Joint Press Availability With Serbian Prime Minister Vucic

Press Availability
Victoria Nuland
Assistant Secretary, Bureau of European and Eurasian Affairs
Belgrade, Serbia
July 11, 2016

Prime Minister Vucic: Ladies and gentlemen, journalists, distinguished Ms. Nuland, distinguished Mr. Carpenter, Your Excellency. We meet with Ms. Nuland quite often and we always discuss several important topics. Today, I’d like to divide those topics into four parts. I also expect our conversation during our working dinner to be serious, responsible, and, above all, constructive. We talked primarily about our bilateral relations, both political and economic. On behalf of the Serbian Government, I expressed our wish to see an increase in the number of U.S. investors in Serbia. Hoping that those who have already invested feel good about their investment, we believe we can attract a considerable number of new U.S. investors. As for the rule of law, we’ll do our best to improve legal certainty and thus attract everyone who could contribute to Serbia’s economic growth by investing in the country. We also talked about our good political relations. We’re convinced the two countries’ political relations are good, very good, but they can be even better in the future.

As for number two, I’d like to say how thankful I am for U.S. support for Serbia’s EU path. The Government will be represented on the highest level in Brussels on the 18th as Chapters 23 and 24 are opened. With all due gratitude to our European partners, we owe the Chapter opening also to our American friends, who have always supported this course for Serbia.

Number three, something very important for us and of vital interest for all our citizens: namely, the Americans have shown great interest in regional stability and full political stability of the western Balkans. I said we’d invest a lot of energy, effort, and hard work to preserve peace and stability and to continue working with our friends and neighbors in the region.

We’re not afraid of tough reforms. This year, we expect our growth to amount not to 2.5 percent but to 2.8, which makes for very good growth on the regional level, and certainly on the European level, too, given it is 2.5 times higher than the average growth. Next year, we expect to see growth rise to as much as 4 percent, which would be the highest growth on a European level. But in order to achieve that, we have to preserve full regional political stability.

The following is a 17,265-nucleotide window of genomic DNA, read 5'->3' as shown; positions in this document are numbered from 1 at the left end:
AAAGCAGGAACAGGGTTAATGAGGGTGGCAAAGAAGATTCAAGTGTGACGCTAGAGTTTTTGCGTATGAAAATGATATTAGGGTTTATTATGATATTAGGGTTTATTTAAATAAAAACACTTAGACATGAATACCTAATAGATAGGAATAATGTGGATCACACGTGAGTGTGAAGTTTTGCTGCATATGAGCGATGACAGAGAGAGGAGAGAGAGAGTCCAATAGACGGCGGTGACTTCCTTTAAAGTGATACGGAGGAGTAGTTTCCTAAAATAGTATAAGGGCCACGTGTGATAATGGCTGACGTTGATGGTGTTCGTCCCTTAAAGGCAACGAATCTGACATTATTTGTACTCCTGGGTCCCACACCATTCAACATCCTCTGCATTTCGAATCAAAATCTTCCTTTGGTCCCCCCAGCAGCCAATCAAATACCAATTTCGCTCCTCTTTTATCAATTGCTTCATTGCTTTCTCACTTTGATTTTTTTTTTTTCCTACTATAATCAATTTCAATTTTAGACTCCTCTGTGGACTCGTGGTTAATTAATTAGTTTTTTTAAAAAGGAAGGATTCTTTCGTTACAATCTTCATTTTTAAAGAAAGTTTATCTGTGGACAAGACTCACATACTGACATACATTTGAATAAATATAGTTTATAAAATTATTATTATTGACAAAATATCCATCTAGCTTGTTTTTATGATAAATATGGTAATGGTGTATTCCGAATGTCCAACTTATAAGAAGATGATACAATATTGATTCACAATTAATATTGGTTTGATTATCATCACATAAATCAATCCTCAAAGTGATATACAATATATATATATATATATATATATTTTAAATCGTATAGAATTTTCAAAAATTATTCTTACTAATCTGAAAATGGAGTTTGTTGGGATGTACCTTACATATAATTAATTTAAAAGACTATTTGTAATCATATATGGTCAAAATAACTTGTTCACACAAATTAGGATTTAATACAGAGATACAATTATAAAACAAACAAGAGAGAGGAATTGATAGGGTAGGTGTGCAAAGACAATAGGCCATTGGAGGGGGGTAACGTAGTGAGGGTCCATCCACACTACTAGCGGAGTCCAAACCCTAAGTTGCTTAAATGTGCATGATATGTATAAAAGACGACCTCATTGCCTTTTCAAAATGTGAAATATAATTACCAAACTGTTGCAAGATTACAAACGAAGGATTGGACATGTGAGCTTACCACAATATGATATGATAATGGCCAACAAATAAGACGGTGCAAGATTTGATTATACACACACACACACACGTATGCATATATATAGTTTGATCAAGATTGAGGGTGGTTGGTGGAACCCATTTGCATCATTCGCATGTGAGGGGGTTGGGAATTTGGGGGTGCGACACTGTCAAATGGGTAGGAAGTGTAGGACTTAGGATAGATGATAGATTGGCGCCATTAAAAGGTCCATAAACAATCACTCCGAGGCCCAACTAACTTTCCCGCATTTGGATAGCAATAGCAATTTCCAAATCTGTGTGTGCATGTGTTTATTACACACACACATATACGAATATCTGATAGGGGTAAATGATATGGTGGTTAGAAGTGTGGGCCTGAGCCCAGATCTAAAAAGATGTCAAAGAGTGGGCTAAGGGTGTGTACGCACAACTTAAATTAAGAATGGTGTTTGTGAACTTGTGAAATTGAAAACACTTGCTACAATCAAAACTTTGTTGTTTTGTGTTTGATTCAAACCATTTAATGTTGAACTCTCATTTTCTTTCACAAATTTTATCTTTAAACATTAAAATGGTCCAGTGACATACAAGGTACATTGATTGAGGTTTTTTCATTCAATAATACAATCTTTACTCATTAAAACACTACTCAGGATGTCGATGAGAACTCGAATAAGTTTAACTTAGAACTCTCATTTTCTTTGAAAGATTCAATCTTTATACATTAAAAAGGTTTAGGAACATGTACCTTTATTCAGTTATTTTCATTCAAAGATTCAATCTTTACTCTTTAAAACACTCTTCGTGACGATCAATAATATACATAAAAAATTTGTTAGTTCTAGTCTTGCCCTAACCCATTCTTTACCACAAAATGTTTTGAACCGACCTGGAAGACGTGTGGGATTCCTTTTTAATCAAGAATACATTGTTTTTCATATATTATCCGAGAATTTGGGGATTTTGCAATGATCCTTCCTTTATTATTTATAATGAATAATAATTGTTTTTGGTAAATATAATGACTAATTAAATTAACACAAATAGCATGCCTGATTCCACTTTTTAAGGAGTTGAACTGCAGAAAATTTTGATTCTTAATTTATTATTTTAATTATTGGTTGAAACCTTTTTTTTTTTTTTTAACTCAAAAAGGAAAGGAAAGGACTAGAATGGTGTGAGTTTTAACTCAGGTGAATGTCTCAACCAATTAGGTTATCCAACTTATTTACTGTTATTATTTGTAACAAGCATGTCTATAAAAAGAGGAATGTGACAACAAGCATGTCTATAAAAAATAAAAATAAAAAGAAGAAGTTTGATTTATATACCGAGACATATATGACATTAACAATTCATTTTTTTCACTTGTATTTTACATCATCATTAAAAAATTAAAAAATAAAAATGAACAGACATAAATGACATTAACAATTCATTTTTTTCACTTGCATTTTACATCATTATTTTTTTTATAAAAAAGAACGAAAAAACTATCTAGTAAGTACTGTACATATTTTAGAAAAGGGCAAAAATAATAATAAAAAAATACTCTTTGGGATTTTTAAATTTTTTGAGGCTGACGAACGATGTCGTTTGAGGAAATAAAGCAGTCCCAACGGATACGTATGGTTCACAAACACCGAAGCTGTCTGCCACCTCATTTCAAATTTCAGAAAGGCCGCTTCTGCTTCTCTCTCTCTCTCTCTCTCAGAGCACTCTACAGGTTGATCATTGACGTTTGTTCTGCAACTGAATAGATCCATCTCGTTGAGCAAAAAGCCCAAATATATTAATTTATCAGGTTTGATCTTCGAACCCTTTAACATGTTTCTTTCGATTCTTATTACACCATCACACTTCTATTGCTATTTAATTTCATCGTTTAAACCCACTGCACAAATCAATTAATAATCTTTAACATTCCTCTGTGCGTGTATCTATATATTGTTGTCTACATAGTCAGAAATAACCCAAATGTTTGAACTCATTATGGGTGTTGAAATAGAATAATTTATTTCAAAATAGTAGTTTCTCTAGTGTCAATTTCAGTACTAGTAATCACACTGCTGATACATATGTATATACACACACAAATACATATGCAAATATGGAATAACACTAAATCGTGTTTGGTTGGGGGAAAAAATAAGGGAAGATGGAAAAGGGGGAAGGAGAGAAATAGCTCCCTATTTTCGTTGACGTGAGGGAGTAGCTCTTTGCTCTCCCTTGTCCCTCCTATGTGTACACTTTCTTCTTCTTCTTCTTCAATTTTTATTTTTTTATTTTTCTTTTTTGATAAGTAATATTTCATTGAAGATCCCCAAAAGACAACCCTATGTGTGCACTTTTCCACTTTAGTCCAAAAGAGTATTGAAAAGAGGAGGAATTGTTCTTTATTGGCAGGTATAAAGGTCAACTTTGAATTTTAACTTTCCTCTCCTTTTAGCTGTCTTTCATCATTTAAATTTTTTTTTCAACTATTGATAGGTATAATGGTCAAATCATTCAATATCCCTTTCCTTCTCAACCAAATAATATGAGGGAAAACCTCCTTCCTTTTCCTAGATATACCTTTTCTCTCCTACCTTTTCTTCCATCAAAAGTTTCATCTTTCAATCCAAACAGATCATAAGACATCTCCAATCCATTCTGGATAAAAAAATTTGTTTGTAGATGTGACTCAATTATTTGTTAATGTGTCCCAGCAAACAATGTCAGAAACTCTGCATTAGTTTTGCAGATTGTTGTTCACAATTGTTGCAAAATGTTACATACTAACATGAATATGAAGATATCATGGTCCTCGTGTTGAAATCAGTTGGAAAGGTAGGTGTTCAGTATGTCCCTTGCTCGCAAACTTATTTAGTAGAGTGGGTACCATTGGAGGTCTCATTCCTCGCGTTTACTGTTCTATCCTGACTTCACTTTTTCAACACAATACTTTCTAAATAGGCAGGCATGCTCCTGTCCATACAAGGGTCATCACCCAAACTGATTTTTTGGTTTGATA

And, number four, I’d like to point out other bilateral and technical issues on which we cooperate, which we have been working on and largely resolving. I trust we’ll be able to continue this cooperative trend in the future, too. Serbia wants to continue building good relations with the U.S. Of course, we cannot speak for the U.S., they are a great power and it’s up to them to decide on that. We are a small country and not only do we want good relations with the U.S., but it also seems to me that, while safeguarding our own independence and sovereignty and taking care of our country’s future, we also never neglect to ensure we have as good as possible and always better relations with the U.S.

And, finally, I’d like to thank Ms. Nuland for her personal efforts. She has visited Serbia often and has always found time for us in the U.S., too. She has invested a lot of effort, energy, and hard work into enhancing U.S.-Serbian relations, so that we could boost our economic relations, too. I’m also grateful to His Excellency Ambassador Scott for the fact that we now have the first direct flight to New York City. Allow me to tell you that the bookings have so far reached as high as 84.1 percent of the plane’s capacity, while our initial assessment for it was some 56 to 66 percent. The flight is going much better than expected. We have many Albanian passengers too. We’ll make sure the figures get even better in the future and reach perhaps 90 percent.

Assistant Secretary Nuland: Thank you, Prime Minister Vucic. What a spectacularly beautiful evening here in Belgrade. We apologize for keeping you all waiting. I am delighted to be back. This is my fourth visit to Belgrade in the last three years. I am also delighted to be here with our interagency delegation, including my colleague Deputy Assistant Secretary of Defense Carpenter and General Hall. This is the third year in a row that in the month of July we’ve made an interagency tour of the Balkans, and of course we always stop in Belgrade. But it is particularly timely to stop here now after the elections with a new mandate -- congratulations Prime Minister -- to have a chance to talk about the route forward.

The United States is enormously proud to be Serbia’s partner as Serbia continues on its democratic transition, strengthening rule of law, strengthening media freedoms, strengthening the environment for investment, and we are particularly proud to support Serbia’s European choice. As the Prime Minister made clear, we also share an interest in strengthening trade and investment. American investment in Serbia is growing, but we want to see even more, and we are all working on that. We also very much appreciate the role that Serbia plays in the region, working on regional cooperation and reconciliation, and we are happy to be partners in that. We are strong supporters of the Kosovo-Serbian dialogue as well. So I look forward to continuing the conversation with the Prime Minister about all of these issues.